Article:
c.   Personal transformations over time come to be seen as involving surface and
          deeper aspects of self; and continuity of self depends only on the latter aspects.

     10.  From Temporally Extended Self to Self-Identity as Life-Story
                         i.   Transformations from Early to Middle Adolescence
               a.   During early adolescence a radical change occurs in experience of self - due, in
          part, to transformations in body (sexuality) and mind (formal operational
               b.   There is also an increasing demand by others to acquire an individual
          socio-cultural identity and prepare for an adult role in society.
               c.   The upshot is that there is a loss of sense of self - an ‘identity crisis’ - and a need
          arises to play a more active role in self-definition and self-creation.

     11.  From Temporally Extended Self to Self-Identity as Life-Story
                         i.   Transformations from Late Adolescence to Early Adulthood
               a.   Fortunately, a combination of new narrative skills makes it possible to form an
          identity as life-story:
                         i.   Temporal coherence - the ability to string out events in one’s life in a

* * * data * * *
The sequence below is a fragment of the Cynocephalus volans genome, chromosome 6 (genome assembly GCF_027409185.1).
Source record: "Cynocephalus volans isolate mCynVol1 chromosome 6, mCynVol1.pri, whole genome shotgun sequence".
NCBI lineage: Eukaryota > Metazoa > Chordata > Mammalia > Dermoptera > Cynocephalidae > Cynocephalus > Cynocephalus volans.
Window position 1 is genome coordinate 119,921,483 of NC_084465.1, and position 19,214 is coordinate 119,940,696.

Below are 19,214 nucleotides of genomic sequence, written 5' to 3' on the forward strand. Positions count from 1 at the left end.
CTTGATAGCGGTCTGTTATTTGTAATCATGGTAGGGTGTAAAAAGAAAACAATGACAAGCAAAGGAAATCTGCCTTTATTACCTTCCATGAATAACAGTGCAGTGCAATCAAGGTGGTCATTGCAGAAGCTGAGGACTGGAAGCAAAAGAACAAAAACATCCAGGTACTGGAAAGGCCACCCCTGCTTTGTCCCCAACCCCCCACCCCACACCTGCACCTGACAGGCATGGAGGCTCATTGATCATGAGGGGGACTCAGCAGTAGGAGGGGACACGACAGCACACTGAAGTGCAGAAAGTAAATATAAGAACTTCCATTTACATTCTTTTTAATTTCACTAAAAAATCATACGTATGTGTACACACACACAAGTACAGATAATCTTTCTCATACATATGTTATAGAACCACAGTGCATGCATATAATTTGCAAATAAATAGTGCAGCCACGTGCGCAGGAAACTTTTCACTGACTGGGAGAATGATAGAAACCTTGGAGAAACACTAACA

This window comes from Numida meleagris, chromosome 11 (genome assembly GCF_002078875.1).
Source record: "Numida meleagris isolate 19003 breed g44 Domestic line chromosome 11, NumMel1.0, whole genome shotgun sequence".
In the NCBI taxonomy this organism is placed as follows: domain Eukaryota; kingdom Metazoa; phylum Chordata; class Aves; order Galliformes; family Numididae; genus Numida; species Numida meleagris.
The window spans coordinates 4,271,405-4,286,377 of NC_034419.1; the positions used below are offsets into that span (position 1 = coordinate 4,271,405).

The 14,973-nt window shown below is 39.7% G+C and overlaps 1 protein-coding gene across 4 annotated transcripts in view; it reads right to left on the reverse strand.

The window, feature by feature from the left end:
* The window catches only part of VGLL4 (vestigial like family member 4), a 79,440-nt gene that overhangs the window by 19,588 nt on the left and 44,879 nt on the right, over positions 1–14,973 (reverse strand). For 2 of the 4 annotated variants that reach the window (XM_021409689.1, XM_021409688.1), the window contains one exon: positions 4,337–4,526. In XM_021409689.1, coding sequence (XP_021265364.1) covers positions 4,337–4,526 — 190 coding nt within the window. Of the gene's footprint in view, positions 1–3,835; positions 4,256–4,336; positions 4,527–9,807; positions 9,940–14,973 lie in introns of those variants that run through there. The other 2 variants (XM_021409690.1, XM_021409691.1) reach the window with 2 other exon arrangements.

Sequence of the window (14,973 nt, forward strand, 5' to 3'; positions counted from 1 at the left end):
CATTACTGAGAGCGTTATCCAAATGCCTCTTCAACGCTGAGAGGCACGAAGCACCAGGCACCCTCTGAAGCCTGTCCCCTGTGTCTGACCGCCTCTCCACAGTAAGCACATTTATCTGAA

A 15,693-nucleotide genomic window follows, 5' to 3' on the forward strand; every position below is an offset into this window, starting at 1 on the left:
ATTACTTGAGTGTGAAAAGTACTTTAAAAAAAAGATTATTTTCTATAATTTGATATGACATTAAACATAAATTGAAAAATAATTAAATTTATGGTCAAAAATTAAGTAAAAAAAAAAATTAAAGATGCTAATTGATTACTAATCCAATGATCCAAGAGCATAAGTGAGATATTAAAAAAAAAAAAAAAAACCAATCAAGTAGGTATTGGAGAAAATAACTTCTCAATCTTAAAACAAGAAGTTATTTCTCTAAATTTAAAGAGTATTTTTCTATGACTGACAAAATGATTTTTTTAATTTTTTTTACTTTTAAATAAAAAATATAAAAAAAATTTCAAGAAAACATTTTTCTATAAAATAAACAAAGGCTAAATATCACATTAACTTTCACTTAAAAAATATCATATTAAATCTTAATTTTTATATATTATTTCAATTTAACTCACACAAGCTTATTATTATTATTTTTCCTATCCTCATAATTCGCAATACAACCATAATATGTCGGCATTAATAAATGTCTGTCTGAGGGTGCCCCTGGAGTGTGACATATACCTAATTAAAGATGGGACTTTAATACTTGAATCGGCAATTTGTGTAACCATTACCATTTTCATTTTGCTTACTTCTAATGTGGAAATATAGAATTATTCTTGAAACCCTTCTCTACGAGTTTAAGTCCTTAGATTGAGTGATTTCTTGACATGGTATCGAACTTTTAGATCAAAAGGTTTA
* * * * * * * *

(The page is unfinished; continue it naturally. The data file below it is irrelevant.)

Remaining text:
temporal order.
                         ii.  Cultural concept of biography - learning the rules of biography.
                         iii. Causal coherence - explaining how events and personality relate to each
               other and account for change.
                         iv.  Thematic coherence - provide organization to threads of personal change
               and life-history.

     12.  The Self in Time
                         i.   Conclusion
               a.   The conception of self in time transforms from infancy to late adulthood, but
          during all phases, it can be seen as a process of connecting of one’s present or
          minimal self to temporally distant selves.
               b.   I have focused on only two major transformations of self in time, and have
          indicated how these landmarks might connect to each other.
               c.   How both the minimal self and the self in time are experienced and develop
          throughout the life-cycle needs further theoretical and empirical investigation.